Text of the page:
Astronomers and seasoned skywatchers love this time of the year because it brings some of the most exciting meteor showers -- including the annual Perseids that peaks in August.
More prominent in the Northern Hemisphere (and somewhat visible in the Southern), the Perseid meteor shower climaxes on August 11-13 and delivers more fireballs than the other annual showers. On those days (and the week before), be sure to look toward the constellation Perseus from 10:30 p.m. to 4:30 a.m. for the best glimpse of this dazzling event -- with conditions more favorable after midnight and peaking before sunrise.
During the event, NASA predicts that as many as 100 meteors per hour could be visible in darkened conditions. For best effect, those wanting to see Perseids should try and get away from bright city lights and look about half way into the northeast section of the nighttime sky.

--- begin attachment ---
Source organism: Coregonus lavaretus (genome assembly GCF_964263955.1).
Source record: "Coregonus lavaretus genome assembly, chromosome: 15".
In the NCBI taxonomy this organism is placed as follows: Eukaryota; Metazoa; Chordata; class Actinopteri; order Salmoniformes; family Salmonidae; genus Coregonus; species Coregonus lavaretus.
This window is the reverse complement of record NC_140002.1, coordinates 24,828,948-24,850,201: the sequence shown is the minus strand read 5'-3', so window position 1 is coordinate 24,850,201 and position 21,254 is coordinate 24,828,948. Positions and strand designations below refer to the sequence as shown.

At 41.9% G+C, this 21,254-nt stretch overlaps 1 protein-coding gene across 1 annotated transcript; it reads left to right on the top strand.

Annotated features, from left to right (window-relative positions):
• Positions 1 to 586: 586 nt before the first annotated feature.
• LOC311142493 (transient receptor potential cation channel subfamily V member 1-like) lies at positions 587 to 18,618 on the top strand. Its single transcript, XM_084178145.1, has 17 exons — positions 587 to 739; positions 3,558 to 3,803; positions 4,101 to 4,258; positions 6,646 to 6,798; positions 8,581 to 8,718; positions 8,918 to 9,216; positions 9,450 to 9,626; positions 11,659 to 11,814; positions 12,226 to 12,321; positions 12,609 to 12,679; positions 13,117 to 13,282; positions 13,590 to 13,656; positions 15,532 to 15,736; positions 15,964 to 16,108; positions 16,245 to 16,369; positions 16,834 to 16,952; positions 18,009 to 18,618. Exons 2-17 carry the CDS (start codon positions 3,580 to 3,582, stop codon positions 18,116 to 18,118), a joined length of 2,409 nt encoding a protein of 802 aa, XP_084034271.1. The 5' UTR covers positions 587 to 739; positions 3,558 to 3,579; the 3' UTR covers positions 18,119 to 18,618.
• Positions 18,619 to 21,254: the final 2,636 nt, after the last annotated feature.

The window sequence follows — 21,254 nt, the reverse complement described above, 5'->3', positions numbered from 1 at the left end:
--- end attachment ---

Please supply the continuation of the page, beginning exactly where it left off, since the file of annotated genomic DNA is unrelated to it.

Astronomers know that Perseids will always arrive in late July and August, as the cosmic dust derives from Earth passing through the debris trail from comet Swift-Tuttle's 130-year orbit. Many of the meteors that originate from the comet's dust trail will hit our atmosphere at 132,000 miles per hour before disintegrating.
"Comet Swift-Tuttle has a huge nucleus -- about 16 miles in diameter," said Bill Cooke, the head of NASA's Meteoroid Environment Office, in a statement. "Most other comets are much smaller, with nuclei only a few miles across. As a result, comet Swift-Tuttle produces a large number of meteoroids, many of which are large enough to produce fireballs."